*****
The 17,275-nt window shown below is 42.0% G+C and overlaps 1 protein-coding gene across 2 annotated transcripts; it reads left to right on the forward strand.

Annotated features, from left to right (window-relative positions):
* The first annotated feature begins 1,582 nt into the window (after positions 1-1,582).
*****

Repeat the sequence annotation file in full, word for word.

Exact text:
The 17,275-nt window shown below is 42.0% G+C and overlaps 1 protein-coding gene across 2 annotated transcripts; it reads left to right on the forward strand.

Annotated features, from left to right (window-relative positions):
* The first annotated feature begins 1,582 nt into the window (after positions 1-1,582).